Viagra in Great Focus Again

It is astonishing to read that Viagra – which was developed to give an extra thrust to male sexual performance – is now recommended by the medical profession to ward off the risk of heart death for men with diabetes.

New research suggests that taking a Viagra pill every few months almost halves the risk of men with Type 2 diabetes dying of heart problems. The study of 6,000 British men could pave the way for erectile dysfunction pills to be prescribed regularly for men with diabetes.

Nearly 4 million people in the UK suffer with Type 2 diabetes and 12 million more are at risk of developing the disease. People with the condition are at twice the risk of others of developing heart disease. This is partly because the heart of diabetics becomes less efficient over time, unable to contract properly and pump blood all around the body.

Experts think Viagra and other similar erectile dysfunction drugs improve this function. The drug, which has earned pharmaceutical firms more than £1 billion a year since it was launched as an erectile drug in 1998, works by relaxing blood vessels and improving blood flow to the groin. This function also affects the ability of the heart to pump blood, scientists think.

Experts at Manchester and Oxford universities have now shown that this has a remarkable impact on health. The team studied the health records of 5,965 men with Type 2 diabetes, aged between 40 and 89. Of that group 1,359 took erectile dysfunction drugs called PDES inhibitors, of which Viagra is one form. They took the drugs only an average of 16 times over the seven year study period – less than once every five months but they were 46% less likely to die during the study period, the scientists found.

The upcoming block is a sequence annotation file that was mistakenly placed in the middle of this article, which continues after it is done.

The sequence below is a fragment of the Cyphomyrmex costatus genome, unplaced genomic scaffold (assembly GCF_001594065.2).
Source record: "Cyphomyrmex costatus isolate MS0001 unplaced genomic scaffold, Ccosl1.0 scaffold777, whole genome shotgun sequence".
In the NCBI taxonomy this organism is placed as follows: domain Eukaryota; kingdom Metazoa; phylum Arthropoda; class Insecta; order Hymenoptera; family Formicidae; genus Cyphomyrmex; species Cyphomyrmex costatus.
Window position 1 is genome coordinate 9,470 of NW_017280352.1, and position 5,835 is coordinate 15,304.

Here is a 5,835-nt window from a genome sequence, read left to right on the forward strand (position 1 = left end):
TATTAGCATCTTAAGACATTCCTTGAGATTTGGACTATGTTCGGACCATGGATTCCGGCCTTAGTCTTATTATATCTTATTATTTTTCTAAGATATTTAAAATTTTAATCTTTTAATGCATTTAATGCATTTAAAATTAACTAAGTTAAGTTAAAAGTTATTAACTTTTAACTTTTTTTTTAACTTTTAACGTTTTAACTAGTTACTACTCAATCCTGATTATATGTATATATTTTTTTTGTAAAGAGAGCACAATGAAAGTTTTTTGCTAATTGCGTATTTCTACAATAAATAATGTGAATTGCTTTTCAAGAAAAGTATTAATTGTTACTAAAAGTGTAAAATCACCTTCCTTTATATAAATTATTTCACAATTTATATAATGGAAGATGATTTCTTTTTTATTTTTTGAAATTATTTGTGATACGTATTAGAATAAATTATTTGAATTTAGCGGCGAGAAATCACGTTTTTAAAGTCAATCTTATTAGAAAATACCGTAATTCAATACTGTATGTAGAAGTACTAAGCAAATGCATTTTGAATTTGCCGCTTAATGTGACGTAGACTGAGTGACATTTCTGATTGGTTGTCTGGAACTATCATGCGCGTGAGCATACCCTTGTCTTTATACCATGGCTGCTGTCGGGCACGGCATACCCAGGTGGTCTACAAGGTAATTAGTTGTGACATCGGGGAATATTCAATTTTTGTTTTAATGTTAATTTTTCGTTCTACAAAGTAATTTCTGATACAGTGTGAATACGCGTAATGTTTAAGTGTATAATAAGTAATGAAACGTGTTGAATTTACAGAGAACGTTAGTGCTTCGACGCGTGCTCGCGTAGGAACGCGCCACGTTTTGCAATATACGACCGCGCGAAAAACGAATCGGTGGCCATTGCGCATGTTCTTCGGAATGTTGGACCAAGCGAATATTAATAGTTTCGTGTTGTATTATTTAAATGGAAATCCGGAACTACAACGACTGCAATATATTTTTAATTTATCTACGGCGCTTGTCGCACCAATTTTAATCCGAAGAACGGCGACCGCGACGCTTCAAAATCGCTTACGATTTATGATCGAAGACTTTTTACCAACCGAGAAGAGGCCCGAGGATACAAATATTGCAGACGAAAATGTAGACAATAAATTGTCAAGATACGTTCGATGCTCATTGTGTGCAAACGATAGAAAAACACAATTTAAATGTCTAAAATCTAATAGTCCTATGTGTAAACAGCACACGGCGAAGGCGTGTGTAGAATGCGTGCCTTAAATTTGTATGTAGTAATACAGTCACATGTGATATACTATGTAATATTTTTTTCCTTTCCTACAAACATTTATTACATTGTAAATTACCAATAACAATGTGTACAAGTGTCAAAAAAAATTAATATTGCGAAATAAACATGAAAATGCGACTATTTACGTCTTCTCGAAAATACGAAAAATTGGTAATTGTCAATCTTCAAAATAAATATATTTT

Patients taking the drug were also 38% less likely to suffer a heart attack and those who did were 40% less likely to die as a result. The scientists, whose results are published in the BMJ journal Heart, adjusted the figures for age, blood pressure, prior heart problems and other medication use.

Professor Andrew Trafford of Manchester University said: ‘Diabetes is a major risk factor for heart disease so treatment that could resist that risk is urgently needed.’

‘Erectile dysfunction treatments like Viagra are already licensed for use so if trials provide further evidence of a life-saving benefit it might be possible to start treating people with this drug in the not too distant future.’

He stresses that Viagra would not work for all male heart patients but if further trials confirm his results, he expects that it could be prescribed for many diabetics. It is not licensed for use by women but in theory it might help female diabetics, although further trials would be needed to show it is safe for them.

Professor Jeremy Pearson of the British Heart Foundation, which funded the research, said: ‘Viagra was originally being developed as a cardiovascular treatment in the UK. Researchers were looking at its use in people with high blood pressure and angina so it’s promising to see that we may have rediscovered its potential in fighting heart disease.’

This is excellent news for people with Type 2 diabetes for two reasons: it will certainly boost their blood flow to keep the heart in good nick and will enable them to revive their sexual desires which lay dormant but not necessarily extinguished.

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